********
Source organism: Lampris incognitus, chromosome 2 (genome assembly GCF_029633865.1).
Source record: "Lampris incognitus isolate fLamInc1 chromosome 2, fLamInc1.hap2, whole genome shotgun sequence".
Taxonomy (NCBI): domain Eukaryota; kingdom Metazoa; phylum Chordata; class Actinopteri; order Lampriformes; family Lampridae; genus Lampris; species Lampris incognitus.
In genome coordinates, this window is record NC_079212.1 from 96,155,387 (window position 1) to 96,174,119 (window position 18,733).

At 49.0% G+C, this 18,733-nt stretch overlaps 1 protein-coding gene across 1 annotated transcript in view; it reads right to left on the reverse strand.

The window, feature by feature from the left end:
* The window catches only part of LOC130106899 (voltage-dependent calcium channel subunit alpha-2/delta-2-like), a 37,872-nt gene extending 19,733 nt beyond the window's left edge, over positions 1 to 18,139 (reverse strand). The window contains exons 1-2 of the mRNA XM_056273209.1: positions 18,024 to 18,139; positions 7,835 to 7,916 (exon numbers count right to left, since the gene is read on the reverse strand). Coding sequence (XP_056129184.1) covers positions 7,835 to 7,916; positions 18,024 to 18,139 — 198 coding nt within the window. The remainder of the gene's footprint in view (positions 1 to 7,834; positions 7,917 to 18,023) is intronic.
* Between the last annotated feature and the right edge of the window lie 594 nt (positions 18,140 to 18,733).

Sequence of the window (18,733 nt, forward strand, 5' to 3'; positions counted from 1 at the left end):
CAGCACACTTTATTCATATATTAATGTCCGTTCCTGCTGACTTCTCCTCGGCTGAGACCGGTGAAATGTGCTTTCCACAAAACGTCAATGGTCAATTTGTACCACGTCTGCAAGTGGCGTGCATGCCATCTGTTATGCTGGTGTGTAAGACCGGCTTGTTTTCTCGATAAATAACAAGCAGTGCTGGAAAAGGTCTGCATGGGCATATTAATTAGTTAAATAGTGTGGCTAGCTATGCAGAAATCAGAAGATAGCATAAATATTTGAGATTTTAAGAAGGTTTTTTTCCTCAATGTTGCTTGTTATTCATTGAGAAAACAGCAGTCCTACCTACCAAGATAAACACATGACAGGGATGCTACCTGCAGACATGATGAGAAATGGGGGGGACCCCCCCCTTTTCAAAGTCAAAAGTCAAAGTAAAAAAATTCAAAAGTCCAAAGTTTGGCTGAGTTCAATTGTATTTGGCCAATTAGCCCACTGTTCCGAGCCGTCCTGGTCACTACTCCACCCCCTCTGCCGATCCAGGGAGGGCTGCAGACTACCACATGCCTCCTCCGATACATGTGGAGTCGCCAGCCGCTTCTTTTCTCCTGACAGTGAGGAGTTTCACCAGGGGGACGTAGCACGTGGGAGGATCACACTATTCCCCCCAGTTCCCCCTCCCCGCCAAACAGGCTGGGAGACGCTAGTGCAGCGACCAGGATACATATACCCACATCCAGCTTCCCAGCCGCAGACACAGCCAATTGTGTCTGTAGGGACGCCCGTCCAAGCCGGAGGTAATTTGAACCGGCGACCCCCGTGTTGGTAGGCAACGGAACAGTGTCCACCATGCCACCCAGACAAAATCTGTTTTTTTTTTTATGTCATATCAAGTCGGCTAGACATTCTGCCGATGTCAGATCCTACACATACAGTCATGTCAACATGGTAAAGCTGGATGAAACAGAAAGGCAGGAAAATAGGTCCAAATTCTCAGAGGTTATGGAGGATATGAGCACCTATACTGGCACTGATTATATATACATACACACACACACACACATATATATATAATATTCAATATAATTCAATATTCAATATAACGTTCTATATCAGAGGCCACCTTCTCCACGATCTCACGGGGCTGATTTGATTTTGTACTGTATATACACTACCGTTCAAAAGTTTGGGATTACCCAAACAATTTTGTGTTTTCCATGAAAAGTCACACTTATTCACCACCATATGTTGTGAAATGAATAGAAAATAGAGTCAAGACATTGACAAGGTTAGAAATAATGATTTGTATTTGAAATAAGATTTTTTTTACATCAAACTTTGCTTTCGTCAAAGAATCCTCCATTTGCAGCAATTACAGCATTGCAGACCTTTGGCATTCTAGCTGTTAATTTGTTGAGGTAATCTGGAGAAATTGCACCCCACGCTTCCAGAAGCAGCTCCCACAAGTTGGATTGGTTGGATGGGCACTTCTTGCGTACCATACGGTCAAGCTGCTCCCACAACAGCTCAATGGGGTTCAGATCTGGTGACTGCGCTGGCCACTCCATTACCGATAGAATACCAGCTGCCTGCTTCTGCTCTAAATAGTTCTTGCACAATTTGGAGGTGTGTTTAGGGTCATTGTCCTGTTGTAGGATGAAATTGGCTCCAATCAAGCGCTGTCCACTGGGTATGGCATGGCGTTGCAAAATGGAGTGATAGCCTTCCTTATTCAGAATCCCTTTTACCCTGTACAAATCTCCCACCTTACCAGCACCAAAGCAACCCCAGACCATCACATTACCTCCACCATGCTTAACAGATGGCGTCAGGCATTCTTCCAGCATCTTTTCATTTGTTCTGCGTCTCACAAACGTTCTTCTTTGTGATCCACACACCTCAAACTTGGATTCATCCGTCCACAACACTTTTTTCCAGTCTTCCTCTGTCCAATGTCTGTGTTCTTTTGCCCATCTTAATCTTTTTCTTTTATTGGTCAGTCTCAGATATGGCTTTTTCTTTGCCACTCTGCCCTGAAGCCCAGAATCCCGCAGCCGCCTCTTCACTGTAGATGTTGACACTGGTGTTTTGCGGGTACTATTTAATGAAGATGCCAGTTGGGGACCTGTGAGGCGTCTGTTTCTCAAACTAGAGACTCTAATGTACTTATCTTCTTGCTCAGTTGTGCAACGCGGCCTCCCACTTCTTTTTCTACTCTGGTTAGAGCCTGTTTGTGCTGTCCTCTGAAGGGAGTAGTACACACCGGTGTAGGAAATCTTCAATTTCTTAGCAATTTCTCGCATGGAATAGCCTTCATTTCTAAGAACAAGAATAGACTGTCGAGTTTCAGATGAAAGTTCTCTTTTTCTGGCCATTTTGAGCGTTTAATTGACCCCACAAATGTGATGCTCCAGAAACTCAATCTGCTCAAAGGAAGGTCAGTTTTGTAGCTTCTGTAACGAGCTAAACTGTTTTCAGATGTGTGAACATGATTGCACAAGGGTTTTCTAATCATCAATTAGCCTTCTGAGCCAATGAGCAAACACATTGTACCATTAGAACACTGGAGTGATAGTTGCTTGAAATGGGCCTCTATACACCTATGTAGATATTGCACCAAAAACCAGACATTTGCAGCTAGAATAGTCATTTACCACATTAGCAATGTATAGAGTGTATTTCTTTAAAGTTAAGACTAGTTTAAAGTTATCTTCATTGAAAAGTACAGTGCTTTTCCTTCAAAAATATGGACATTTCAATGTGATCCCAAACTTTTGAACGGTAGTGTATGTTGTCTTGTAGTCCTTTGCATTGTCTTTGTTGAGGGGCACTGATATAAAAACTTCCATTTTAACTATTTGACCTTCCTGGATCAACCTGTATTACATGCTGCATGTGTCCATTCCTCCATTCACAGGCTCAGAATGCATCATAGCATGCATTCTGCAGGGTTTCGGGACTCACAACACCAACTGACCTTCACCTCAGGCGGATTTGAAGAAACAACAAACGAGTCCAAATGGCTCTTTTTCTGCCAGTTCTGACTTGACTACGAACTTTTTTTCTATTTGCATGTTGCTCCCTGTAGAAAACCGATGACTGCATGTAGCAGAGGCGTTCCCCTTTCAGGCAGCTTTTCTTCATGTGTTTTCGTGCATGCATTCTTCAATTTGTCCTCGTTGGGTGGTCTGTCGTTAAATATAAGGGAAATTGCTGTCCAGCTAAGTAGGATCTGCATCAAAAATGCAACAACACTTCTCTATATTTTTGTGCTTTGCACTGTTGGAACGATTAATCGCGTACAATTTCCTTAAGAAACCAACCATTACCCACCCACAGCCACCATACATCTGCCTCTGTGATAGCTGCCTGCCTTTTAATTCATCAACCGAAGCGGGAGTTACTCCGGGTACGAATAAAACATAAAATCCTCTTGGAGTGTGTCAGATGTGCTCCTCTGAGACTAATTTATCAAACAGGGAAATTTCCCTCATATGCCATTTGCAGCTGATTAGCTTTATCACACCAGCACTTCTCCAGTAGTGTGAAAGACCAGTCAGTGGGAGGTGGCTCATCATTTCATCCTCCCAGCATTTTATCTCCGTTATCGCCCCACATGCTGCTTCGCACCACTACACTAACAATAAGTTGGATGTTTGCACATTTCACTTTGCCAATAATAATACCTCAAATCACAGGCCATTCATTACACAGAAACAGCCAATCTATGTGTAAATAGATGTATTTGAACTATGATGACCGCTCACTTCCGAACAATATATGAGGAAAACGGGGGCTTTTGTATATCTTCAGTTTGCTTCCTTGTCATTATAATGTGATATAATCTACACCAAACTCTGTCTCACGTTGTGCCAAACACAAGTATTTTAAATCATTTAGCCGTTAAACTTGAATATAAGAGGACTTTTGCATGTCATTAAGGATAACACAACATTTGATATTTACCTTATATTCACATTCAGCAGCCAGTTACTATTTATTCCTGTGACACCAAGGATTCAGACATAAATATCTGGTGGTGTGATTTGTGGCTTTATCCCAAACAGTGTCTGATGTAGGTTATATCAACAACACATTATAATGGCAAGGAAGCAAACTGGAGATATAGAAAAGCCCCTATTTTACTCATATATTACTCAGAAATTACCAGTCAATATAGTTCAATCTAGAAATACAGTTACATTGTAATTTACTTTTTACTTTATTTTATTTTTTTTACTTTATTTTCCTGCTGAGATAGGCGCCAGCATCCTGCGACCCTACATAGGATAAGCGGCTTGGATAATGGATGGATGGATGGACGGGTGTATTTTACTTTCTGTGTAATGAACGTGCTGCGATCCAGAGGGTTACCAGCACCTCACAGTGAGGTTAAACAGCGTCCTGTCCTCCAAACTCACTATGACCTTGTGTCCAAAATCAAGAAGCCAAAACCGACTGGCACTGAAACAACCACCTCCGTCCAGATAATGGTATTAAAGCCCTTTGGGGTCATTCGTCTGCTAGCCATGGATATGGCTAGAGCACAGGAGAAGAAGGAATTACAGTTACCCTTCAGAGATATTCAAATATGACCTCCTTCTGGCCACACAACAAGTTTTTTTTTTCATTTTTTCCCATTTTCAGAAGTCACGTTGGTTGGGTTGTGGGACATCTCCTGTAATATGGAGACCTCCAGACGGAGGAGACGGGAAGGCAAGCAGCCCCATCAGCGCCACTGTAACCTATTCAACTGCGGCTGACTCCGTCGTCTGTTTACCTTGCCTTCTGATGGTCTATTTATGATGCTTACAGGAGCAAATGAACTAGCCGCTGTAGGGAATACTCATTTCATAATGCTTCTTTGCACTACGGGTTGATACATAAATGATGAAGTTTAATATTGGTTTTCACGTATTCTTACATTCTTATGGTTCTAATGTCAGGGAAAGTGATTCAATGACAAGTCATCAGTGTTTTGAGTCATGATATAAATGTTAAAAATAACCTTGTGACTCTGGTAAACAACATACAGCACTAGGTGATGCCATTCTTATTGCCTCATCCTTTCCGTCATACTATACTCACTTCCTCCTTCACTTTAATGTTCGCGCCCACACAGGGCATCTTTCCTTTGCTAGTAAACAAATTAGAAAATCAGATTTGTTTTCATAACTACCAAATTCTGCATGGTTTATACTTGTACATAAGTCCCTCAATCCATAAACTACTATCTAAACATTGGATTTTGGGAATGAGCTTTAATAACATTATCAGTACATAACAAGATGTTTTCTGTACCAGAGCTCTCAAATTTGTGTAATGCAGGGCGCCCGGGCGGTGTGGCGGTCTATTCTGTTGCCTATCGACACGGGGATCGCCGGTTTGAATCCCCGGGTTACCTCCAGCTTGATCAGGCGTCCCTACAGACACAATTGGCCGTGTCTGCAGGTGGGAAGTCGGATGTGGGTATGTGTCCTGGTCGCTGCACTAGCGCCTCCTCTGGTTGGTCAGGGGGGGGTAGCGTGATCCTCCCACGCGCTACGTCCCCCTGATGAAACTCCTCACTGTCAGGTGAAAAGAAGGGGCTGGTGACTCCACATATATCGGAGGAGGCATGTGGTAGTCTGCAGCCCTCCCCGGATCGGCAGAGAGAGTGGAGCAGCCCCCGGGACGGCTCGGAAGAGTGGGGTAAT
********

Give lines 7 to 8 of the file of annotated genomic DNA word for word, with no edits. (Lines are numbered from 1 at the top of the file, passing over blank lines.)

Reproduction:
* The window catches only part of LOC130106899 (voltage-dependent calcium channel subunit alpha-2/delta-2-like), a 37,872-nt gene extending 19,733 nt beyond the window's left edge, over positions 1 to 18,139 (reverse strand). The window contains exons 1-2 of the mRNA XM_056273209.1: positions 18,024 to 18,139; positions 7,835 to 7,916 (exon numbers count right to left, since the gene is read on the reverse strand). Coding sequence (XP_056129184.1) covers positions 7,835 to 7,916; positions 18,024 to 18,139 — 198 coding nt within the window. The remainder of the gene's footprint in view (positions 1 to 7,834; positions 7,917 to 18,023) is intronic.
* Between the last annotated feature and the right edge of the window lie 594 nt (positions 18,140 to 18,733).